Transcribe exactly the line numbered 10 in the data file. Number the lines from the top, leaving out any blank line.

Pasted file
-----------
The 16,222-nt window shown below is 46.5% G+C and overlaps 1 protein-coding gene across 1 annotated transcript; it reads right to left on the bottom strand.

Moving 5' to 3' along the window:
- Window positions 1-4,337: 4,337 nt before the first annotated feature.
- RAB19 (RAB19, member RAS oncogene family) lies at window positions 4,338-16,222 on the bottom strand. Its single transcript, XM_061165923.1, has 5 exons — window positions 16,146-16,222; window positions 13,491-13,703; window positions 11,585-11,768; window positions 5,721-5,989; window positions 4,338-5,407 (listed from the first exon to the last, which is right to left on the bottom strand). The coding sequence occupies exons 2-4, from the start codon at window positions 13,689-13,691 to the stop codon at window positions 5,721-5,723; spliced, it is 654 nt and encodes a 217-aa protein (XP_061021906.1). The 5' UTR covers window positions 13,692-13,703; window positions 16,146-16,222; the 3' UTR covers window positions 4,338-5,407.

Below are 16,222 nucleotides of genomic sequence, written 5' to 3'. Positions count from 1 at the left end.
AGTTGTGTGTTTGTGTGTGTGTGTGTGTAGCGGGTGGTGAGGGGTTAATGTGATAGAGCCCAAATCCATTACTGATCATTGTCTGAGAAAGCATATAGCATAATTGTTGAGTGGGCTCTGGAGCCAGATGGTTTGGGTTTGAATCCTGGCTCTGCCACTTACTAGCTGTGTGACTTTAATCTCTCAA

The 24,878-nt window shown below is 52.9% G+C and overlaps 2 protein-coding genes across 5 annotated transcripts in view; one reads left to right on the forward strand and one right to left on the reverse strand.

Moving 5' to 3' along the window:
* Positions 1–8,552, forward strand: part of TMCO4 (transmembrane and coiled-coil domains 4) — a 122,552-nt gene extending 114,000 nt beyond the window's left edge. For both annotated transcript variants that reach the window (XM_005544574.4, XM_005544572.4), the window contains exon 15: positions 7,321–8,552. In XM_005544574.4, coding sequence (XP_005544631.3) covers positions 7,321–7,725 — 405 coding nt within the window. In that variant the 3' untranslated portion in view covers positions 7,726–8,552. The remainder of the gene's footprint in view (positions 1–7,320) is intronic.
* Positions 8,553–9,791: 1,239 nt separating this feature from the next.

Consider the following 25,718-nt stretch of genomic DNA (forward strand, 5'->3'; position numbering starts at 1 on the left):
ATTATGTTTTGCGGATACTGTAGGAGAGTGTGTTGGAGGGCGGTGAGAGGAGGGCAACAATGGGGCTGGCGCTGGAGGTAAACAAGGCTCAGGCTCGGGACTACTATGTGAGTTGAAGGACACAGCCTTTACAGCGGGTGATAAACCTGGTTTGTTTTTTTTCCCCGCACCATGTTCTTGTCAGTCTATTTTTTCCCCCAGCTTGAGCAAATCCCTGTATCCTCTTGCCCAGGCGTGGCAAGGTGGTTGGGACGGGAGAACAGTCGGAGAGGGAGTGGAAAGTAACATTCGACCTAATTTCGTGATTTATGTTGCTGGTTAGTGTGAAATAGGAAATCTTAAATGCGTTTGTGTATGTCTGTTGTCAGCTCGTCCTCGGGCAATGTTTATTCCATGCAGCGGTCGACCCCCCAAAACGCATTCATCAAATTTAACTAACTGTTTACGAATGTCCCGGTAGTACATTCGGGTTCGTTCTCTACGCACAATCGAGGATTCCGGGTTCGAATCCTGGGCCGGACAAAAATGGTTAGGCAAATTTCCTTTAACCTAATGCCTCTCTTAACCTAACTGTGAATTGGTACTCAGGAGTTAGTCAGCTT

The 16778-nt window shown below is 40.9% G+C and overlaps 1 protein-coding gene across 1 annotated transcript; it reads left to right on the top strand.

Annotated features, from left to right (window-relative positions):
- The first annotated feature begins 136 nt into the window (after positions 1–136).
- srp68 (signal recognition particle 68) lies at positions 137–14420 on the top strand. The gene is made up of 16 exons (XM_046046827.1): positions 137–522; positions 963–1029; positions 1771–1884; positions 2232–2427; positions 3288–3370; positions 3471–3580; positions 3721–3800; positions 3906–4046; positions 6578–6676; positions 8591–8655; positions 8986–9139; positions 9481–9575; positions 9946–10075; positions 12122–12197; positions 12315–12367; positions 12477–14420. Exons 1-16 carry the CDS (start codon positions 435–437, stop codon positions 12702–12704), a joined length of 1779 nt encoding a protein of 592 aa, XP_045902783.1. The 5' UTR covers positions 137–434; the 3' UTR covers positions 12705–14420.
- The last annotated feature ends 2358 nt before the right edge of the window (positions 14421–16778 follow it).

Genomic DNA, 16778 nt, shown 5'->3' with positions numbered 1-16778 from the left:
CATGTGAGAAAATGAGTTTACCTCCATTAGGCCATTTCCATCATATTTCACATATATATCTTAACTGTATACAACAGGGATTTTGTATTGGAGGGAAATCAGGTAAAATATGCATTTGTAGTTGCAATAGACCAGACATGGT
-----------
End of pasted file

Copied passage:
* Positions 8,553–9,791: 1,239 nt separating this feature from the next.